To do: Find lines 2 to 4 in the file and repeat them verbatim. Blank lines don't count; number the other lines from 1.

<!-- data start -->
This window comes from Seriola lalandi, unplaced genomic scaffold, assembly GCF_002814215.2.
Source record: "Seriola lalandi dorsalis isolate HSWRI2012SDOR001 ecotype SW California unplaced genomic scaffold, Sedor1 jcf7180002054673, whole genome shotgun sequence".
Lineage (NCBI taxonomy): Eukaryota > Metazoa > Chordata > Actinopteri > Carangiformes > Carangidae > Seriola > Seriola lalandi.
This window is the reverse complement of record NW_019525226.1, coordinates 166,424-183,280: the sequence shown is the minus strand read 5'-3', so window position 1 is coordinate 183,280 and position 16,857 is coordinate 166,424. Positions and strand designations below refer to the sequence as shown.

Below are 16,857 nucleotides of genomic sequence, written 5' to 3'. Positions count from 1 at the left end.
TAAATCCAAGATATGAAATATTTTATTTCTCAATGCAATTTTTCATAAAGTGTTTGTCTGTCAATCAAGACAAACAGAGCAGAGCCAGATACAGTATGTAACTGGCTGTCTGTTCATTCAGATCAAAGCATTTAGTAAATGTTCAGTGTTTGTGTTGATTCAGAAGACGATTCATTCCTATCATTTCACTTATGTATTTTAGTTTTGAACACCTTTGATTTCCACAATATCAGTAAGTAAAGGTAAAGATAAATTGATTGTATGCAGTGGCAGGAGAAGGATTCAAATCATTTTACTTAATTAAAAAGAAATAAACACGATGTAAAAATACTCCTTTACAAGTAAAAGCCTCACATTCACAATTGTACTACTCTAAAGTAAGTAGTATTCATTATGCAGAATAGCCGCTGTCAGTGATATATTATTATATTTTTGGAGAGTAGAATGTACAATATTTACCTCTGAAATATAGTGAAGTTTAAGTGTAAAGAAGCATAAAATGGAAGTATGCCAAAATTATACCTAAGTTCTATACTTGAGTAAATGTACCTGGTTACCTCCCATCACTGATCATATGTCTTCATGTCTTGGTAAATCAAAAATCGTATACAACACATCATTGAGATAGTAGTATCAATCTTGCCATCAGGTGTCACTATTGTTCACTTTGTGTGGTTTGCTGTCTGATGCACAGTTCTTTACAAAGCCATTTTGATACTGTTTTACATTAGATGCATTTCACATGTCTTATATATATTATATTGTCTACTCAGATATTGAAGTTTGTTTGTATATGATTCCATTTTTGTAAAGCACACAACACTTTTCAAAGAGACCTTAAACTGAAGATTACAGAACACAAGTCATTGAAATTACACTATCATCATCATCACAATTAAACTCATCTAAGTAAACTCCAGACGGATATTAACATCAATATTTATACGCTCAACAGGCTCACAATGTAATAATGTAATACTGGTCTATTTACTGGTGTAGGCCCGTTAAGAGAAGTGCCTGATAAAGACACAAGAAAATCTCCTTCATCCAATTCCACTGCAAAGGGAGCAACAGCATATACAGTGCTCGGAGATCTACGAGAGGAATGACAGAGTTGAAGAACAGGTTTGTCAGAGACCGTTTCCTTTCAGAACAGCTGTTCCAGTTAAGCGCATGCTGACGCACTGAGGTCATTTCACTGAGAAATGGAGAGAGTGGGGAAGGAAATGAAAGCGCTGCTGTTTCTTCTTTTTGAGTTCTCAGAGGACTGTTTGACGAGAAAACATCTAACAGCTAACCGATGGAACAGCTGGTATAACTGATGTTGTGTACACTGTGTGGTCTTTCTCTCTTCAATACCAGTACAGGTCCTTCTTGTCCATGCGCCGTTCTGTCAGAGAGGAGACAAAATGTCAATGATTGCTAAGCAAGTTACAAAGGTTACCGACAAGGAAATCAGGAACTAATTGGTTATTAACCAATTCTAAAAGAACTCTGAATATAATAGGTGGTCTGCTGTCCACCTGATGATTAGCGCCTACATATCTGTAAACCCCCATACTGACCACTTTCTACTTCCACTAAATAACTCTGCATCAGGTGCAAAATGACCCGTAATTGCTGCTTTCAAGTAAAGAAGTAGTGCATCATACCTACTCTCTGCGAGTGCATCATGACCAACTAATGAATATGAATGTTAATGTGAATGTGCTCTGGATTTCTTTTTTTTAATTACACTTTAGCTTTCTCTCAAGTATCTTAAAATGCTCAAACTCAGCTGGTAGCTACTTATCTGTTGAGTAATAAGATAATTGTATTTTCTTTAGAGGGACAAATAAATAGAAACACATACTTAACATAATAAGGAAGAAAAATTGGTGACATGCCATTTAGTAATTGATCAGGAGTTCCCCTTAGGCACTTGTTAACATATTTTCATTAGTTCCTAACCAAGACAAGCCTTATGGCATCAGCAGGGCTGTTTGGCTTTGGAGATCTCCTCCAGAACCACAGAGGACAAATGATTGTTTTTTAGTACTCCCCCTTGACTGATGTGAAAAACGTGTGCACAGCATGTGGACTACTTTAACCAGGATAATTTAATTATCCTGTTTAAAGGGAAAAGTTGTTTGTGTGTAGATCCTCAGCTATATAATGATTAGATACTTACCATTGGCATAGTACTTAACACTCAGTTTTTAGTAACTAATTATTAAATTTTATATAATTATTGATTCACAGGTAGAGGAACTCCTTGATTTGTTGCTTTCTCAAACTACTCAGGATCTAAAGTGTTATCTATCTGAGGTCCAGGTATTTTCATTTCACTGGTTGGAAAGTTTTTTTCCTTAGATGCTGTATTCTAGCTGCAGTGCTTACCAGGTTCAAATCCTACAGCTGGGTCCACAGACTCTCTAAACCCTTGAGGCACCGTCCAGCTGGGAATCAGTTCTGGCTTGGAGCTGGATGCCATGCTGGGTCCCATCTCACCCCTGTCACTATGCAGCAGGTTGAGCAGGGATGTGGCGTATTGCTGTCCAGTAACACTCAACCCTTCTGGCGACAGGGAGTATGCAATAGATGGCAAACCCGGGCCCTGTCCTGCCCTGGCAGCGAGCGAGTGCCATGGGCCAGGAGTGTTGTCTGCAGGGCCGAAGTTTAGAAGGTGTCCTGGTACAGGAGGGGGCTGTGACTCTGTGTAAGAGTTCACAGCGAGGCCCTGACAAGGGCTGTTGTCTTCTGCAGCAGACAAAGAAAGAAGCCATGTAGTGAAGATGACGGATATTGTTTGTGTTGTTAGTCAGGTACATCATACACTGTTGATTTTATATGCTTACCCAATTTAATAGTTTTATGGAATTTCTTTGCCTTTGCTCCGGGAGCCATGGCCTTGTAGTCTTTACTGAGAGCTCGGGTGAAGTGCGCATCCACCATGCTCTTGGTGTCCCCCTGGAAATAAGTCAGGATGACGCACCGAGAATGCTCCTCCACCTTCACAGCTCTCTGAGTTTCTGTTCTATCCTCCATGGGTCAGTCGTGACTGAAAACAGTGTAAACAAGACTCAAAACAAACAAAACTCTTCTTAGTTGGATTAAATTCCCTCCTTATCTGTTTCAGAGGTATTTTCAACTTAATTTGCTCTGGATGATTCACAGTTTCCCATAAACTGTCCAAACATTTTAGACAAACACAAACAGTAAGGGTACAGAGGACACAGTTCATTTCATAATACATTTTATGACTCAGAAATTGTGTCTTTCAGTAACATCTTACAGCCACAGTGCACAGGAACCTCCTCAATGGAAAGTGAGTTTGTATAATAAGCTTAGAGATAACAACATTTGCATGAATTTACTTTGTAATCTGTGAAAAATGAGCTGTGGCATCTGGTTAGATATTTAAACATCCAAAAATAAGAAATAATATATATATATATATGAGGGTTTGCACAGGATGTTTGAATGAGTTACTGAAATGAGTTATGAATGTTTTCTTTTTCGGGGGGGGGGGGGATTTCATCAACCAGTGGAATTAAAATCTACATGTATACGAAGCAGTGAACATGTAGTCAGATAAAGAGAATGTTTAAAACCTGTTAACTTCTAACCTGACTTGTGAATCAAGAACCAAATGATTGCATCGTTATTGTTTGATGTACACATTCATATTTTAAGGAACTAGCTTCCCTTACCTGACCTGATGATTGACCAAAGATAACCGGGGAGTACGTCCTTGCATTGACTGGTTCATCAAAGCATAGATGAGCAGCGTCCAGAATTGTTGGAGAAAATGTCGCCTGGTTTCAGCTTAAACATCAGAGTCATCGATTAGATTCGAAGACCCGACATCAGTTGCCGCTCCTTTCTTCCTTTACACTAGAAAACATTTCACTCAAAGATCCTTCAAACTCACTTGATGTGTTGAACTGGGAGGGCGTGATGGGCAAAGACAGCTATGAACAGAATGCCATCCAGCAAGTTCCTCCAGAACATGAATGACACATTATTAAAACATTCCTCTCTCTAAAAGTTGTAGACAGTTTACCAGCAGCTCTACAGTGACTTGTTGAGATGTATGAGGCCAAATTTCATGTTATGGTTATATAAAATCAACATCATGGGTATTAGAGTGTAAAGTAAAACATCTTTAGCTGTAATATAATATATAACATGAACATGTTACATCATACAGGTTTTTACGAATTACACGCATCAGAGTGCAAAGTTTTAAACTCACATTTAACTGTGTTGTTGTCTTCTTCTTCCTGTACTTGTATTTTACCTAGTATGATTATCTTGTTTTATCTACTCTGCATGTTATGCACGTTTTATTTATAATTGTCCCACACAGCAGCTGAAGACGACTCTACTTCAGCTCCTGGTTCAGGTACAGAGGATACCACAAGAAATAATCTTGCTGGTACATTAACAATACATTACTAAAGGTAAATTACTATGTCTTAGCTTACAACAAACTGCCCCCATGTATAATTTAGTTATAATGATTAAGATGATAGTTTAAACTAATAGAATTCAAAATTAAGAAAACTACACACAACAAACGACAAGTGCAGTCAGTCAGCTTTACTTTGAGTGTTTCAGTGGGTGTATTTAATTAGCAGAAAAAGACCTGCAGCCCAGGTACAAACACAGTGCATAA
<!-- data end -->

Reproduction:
Source record: "Seriola lalandi dorsalis isolate HSWRI2012SDOR001 ecotype SW California unplaced genomic scaffold, Sedor1 jcf7180002054673, whole genome shotgun sequence".
Lineage (NCBI taxonomy): Eukaryota > Metazoa > Chordata > Actinopteri > Carangiformes > Carangidae > Seriola > Seriola lalandi.
This window is the reverse complement of record NW_019525226.1, coordinates 166,424-183,280: the sequence shown is the minus strand read 5'-3', so window position 1 is coordinate 183,280 and position 16,857 is coordinate 166,424. Positions and strand designations below refer to the sequence as shown.